<ul><li>Annelids, segmented worms, have setae (bristle like structures) to hold on to the soil and to move; they also have bilateral symmetry, a body cavity holding organs, and two body openings (mouth and anus). </li></ul><ul><li>Earthworms have more than 100 segments and move using their setae and two sets of muscles in the body wall. </li></ul>
1. Earthworms ingest soil which moves to the crop for storage, then to the gizzard for grinding, then to the intestine; wastes exit the anus and help the soil.
2. Earthworms have a closed circulatory system and exchange oxygen and carbon dioxide through skin covered with watery mucus.
3. Earthworms have a small brain and nerves in each segment, joining to a main nerve; they are hermaphrodites that must exchange sperm with another earthworm to reproduce.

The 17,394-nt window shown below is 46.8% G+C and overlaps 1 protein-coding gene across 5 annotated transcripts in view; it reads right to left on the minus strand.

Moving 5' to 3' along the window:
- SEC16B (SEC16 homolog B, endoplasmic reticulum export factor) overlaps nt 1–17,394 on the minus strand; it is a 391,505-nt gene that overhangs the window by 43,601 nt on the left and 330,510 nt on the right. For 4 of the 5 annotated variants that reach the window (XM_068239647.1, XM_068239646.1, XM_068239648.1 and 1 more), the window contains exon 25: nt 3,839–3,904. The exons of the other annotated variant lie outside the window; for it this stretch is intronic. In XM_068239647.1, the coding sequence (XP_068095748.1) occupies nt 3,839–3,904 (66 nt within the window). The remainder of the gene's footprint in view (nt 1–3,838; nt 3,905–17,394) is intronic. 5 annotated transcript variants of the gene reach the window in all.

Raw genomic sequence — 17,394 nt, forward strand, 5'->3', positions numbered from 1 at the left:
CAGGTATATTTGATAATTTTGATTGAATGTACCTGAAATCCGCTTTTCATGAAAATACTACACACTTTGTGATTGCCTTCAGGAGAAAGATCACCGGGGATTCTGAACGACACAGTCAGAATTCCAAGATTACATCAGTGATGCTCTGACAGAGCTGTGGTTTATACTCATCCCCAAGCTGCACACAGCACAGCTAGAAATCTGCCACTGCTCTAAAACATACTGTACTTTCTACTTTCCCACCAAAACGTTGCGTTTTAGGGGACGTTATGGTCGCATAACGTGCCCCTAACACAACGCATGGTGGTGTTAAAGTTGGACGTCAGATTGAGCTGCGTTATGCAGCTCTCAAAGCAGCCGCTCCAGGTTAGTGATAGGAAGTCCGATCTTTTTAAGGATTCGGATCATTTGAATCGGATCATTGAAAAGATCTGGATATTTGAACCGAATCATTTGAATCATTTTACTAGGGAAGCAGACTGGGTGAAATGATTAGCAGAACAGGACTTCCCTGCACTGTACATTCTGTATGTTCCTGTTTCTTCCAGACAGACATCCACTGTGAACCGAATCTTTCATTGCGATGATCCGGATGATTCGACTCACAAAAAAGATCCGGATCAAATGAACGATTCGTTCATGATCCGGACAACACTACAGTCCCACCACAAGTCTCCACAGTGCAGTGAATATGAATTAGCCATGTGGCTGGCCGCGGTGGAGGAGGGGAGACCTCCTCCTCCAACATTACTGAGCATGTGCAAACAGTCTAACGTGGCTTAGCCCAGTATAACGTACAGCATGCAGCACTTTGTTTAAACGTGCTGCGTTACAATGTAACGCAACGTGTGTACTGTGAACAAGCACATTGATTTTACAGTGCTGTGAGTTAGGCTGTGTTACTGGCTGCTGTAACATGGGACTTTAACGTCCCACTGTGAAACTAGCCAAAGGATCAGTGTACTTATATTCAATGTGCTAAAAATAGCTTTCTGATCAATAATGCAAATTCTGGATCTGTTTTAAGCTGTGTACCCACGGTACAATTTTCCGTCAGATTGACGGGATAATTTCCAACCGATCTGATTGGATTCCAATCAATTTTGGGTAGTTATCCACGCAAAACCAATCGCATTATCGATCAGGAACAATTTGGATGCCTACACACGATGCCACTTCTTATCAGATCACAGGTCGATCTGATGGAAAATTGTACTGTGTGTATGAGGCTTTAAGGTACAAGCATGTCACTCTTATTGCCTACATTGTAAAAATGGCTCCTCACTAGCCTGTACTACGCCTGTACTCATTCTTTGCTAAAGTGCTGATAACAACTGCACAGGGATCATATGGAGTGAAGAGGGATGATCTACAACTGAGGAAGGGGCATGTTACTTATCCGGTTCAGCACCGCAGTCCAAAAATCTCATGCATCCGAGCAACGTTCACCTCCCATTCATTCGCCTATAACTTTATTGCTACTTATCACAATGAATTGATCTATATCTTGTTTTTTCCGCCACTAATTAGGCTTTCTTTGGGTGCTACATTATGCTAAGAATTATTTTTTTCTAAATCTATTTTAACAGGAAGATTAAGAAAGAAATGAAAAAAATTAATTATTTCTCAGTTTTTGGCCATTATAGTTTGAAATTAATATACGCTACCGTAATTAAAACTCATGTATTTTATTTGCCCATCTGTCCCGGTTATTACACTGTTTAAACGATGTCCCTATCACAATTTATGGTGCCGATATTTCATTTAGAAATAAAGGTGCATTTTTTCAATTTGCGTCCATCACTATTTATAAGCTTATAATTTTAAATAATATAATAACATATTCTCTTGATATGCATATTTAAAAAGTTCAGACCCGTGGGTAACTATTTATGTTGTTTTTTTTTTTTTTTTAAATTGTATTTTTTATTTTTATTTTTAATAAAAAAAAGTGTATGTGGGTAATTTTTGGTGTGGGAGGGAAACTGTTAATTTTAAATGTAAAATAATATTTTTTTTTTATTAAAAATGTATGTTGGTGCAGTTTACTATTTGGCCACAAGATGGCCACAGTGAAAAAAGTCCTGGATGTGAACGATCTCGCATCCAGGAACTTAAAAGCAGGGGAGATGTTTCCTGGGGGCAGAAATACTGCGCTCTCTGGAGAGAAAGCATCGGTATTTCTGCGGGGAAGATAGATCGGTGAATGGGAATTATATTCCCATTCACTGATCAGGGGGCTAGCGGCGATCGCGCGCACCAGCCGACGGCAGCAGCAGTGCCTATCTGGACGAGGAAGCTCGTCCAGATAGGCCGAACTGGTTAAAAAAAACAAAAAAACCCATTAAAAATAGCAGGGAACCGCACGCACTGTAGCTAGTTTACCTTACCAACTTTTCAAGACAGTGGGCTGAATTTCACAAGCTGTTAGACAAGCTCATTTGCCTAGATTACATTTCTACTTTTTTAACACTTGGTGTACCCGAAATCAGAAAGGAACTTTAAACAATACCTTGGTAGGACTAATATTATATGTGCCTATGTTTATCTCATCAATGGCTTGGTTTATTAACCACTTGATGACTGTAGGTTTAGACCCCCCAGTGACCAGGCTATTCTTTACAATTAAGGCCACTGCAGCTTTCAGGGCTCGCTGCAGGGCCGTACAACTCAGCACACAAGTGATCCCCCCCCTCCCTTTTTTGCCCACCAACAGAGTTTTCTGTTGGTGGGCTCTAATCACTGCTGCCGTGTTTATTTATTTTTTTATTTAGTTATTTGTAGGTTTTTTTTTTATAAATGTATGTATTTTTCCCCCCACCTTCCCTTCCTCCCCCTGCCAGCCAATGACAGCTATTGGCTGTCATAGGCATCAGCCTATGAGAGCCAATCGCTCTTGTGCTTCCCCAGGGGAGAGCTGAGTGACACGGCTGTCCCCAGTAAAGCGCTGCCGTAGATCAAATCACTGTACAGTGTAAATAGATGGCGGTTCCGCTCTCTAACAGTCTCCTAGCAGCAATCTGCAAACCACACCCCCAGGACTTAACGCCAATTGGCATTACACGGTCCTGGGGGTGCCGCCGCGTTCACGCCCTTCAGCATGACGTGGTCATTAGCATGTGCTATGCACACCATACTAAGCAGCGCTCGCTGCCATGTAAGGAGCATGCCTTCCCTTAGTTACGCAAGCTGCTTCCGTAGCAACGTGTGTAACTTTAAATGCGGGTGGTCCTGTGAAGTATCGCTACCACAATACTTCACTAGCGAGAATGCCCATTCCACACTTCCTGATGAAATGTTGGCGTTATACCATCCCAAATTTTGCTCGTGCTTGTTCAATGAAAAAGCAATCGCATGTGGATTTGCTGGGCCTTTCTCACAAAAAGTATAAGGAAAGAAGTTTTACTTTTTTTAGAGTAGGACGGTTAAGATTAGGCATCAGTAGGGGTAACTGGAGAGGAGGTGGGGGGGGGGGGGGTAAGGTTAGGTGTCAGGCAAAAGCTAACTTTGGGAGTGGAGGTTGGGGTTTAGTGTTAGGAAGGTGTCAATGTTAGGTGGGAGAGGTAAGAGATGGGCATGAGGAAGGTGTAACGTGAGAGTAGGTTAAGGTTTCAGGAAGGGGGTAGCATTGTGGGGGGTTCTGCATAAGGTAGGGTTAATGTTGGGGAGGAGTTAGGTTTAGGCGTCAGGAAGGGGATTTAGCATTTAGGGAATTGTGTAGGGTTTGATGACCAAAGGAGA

<ul><li>Marine worms, or polychaetes, have segments with setae in bundles. </li></ul><ul><li>1. Some polychaetes such as the bristleworm are free-moving. </li></ul><ul><li>2. Some polychaetes are sessile, and some build tubes around their bodies for protection. </li></ul>
<ul><li>Leeches are segmented worms without setae; they feed on blood from other animals. </li></ul><ul><li>1. Leeches are used in medicine to prevent blood from coagulating and to heal surgical sites. </li></ul><ul><li>2. Leeches release chemicals that are being studied as treatments for heart and circulatory diseases, strokes, arthritis, and glaucoma. </li></ul>
<ul><li>Segmented worms are valuable since they aerate the soil, produce medically useful chemicals, and provide food for many fish, invertebrates, and mammals. </li></ul><ul><li>http://www.ciwmb.ca.gov/vermi/game/menu.html </li></ul>
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